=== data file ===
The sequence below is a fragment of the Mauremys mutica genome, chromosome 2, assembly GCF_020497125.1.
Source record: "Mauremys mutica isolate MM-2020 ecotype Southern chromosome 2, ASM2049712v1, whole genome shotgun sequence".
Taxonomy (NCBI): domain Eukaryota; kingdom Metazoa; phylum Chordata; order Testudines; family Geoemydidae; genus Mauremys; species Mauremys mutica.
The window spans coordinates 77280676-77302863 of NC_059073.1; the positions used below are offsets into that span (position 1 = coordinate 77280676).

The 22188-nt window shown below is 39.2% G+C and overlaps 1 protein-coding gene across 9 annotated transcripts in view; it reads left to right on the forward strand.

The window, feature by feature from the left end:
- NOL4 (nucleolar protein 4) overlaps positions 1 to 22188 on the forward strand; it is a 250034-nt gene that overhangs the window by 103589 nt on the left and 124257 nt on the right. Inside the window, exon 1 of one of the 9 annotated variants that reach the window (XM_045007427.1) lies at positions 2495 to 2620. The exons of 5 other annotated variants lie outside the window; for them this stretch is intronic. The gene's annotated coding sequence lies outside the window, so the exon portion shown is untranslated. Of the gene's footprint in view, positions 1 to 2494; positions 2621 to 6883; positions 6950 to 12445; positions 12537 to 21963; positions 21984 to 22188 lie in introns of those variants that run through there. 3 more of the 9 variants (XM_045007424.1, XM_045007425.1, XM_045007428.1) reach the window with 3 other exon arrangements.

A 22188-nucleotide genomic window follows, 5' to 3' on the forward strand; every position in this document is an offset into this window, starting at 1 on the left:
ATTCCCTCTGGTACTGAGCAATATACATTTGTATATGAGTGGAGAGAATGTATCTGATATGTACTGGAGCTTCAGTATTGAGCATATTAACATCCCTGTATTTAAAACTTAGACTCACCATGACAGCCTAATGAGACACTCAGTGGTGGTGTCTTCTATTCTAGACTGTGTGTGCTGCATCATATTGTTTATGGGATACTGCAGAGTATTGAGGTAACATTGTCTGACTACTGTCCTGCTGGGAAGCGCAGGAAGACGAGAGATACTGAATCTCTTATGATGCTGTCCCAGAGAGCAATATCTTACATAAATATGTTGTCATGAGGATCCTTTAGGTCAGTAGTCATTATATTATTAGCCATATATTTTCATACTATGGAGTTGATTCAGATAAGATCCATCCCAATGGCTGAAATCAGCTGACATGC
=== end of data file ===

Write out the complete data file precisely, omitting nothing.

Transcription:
The sequence below is a fragment of the Mauremys mutica genome, chromosome 2, assembly GCF_020497125.1.
Source record: "Mauremys mutica isolate MM-2020 ecotype Southern chromosome 2, ASM2049712v1, whole genome shotgun sequence".
Taxonomy (NCBI): domain Eukaryota; kingdom Metazoa; phylum Chordata; order Testudines; family Geoemydidae; genus Mauremys; species Mauremys mutica.
The window spans coordinates 77280676-77302863 of NC_059073.1; the positions used below are offsets into that span (position 1 = coordinate 77280676).

The 22188-nt window shown below is 39.2% G+C and overlaps 1 protein-coding gene across 9 annotated transcripts in view; it reads left to right on the forward strand.

The window, feature by feature from the left end:
- NOL4 (nucleolar protein 4) overlaps positions 1 to 22188 on the forward strand; it is a 250034-nt gene that overhangs the window by 103589 nt on the left and 124257 nt on the right. Inside the window, exon 1 of one of the 9 annotated variants that reach the window (XM_045007427.1) lies at positions 2495 to 2620. The exons of 5 other annotated variants lie outside the window; for them this stretch is intronic. The gene's annotated coding sequence lies outside the window, so the exon portion shown is untranslated. Of the gene's footprint in view, positions 1 to 2494; positions 2621 to 6883; positions 6950 to 12445; positions 12537 to 21963; positions 21984 to 22188 lie in introns of those variants that run through there. 3 more of the 9 variants (XM_045007424.1, XM_045007425.1, XM_045007428.1) reach the window with 3 other exon arrangements.

A 22188-nucleotide genomic window follows, 5' to 3' on the forward strand; every position in this document is an offset into this window, starting at 1 on the left:
ATTCCCTCTGGTACTGAGCAATATACATTTGTATATGAGTGGAGAGAATGTATCTGATATGTACTGGAGCTTCAGTATTGAGCATATTAACATCCCTGTATTTAAAACTTAGACTCACCATGACAGCCTAATGAGACACTCAGTGGTGGTGTCTTCTATTCTAGACTGTGTGTGCTGCATCATATTGTTTATGGGATACTGCAGAGTATTGAGGTAACATTGTCTGACTACTGTCCTGCTGGGAAGCGCAGGAAGACGAGAGATACTGAATCTCTTATGATGCTGTCCCAGAGAGCAATATCTTACATAAATATGTTGTCATGAGGATCCTTTAGGTCAGTAGTCATTATATTATTAGCCATATATTTTCATACTATGGAGTTGATTCAGATAAGATCCATCCCAATGGCTGAAATCAGCTGACATGC